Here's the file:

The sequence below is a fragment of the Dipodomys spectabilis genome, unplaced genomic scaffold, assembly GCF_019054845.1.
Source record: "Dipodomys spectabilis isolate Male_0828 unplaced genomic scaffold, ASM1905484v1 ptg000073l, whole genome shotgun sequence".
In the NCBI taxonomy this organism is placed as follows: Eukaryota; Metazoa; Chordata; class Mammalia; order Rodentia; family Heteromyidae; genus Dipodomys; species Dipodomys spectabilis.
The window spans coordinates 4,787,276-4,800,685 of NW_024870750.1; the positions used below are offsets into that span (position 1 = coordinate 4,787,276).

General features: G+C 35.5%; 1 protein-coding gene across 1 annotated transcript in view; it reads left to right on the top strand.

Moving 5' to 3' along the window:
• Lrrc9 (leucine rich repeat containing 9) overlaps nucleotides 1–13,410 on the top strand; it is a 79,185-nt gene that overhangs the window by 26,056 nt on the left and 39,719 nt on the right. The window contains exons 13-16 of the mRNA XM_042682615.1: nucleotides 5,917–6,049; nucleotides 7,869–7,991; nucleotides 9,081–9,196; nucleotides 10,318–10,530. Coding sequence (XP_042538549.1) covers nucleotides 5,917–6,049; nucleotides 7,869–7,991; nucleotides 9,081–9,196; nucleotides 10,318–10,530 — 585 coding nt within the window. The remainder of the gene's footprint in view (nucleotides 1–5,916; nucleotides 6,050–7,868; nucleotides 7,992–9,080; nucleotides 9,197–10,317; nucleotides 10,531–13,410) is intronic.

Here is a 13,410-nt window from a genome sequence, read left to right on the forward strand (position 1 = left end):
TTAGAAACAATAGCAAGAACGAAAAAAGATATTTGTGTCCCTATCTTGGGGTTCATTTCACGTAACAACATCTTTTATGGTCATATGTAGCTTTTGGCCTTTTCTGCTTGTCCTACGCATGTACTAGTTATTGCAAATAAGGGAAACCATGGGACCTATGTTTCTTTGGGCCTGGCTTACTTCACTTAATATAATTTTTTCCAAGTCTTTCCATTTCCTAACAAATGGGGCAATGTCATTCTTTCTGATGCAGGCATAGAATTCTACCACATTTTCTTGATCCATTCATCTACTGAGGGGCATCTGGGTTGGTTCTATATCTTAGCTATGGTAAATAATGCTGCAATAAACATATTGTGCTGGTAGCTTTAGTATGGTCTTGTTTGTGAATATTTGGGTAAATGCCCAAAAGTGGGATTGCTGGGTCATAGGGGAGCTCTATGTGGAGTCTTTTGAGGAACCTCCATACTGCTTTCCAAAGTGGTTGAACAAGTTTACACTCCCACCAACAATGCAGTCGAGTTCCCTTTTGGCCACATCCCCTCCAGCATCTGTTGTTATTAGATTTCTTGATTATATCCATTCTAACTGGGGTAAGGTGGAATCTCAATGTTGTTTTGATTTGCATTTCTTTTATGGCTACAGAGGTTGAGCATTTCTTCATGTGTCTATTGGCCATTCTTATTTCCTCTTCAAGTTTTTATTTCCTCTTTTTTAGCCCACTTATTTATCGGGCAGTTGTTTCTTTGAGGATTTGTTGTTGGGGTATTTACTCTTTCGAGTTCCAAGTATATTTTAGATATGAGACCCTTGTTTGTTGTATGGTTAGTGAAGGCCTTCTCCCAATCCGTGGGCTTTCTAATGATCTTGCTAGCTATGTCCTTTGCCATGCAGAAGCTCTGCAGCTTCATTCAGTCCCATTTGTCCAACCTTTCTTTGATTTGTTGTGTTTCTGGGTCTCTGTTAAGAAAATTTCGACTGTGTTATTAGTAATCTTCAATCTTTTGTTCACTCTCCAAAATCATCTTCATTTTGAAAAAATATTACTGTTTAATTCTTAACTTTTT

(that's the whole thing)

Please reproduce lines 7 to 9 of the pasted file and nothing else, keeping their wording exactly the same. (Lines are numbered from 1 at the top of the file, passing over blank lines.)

• Lrrc9 (leucine rich repeat containing 9) overlaps nucleotides 1–13,410 on the top strand; it is a 79,185-nt gene that overhangs the window by 26,056 nt on the left and 39,719 nt on the right. The window contains exons 13-16 of the mRNA XM_042682615.1: nucleotides 5,917–6,049; nucleotides 7,869–7,991; nucleotides 9,081–9,196; nucleotides 10,318–10,530. Coding sequence (XP_042538549.1) covers nucleotides 5,917–6,049; nucleotides 7,869–7,991; nucleotides 9,081–9,196; nucleotides 10,318–10,530 — 585 coding nt within the window. The remainder of the gene's footprint in view (nucleotides 1–5,916; nucleotides 6,050–7,868; nucleotides 7,992–9,080; nucleotides 9,197–10,317; nucleotides 10,531–13,410) is intronic.

Here is a 13,410-nt window from a genome sequence, read left to right on the forward strand (position 1 = left end):
TTAGAAACAATAGCAAGAACGAAAAAAGATATTTGTGTCCCTATCTTGGGGTTCATTTCACGTAACAACATCTTTTATGGTCATATGTAGCTTTTGGCCTTTTCTGCTTGTCCTACGCATGTACTAGTTATTGCAAATAAGGGAAACCATGGGACCTATGTTTCTTTGGGCCTGGCTTACTTCACTTAATATAATTTTTTCCAAGTCTTTCCATTTCCTAACAAATGGGGCAATGTCATTCTTTCTGATGCAGGCATAGAATTCTACCACATTTTCTTGATCCATTCATCTACTGAGGGGCATCTGGGTTGGTTCTATATCTTAGCTATGGTAAATAATGCTGCAATAAACATATTGTGCTGGTAGCTTTAGTATGGTCTTGTTTGTGAATATTTGGGTAAATGCCCAAAAGTGGGATTGCTGGGTCATAGGGGAGCTCTATGTGGAGTCTTTTGAGGAACCTCCATACTGCTTTCCAAAGTGGTTGAACAAGTTTACACTCCCACCAACAATGCAGTCGAGTTCCCTTTTGGCCACATCCCCTCCAGCATCTGTTGTTATTAGATTTCTTGATTATATCCATTCTAACTGGGGTAAGGTGGAATCTCAATGTTGTTTTGATTTGCATTTCTTTTATGGCTACAGAGGTTGAGCATTTCTTCATGTGTCTATTGGCCATTCTTATTTCCTCTTCAAGTTTTTATTTCCTCTTTTTTAGCCCACTTATTTATCGGGCAGTTGTTTCTTTGAGGATTTGTTGTTGGGGTATTTACTCTTTCGAGTTCCAAGTATATTTTAGATATGAGACCCTTGTTTGTTGTATGGTTAGTGAAGGCCTTCTCCCAATCCGTGGGCTTTCTAATGATCTTGCTAGCTATGTCCTTTGCCATGCAGAAGCTCTGCAGCTTCATTCAGTCCCATTTGTCCAACCTTTCTTTGATTTGTTGTGTTTCTGGGTCTCTGTTAAGAAAATTTCGACTGTGTTATTAGTAATCTTCAATCTTTTGTTCACTCTCCAAAATCATCTTCATTTTGAAAAAATATTACTGTTTAATTCTTAACTTTTT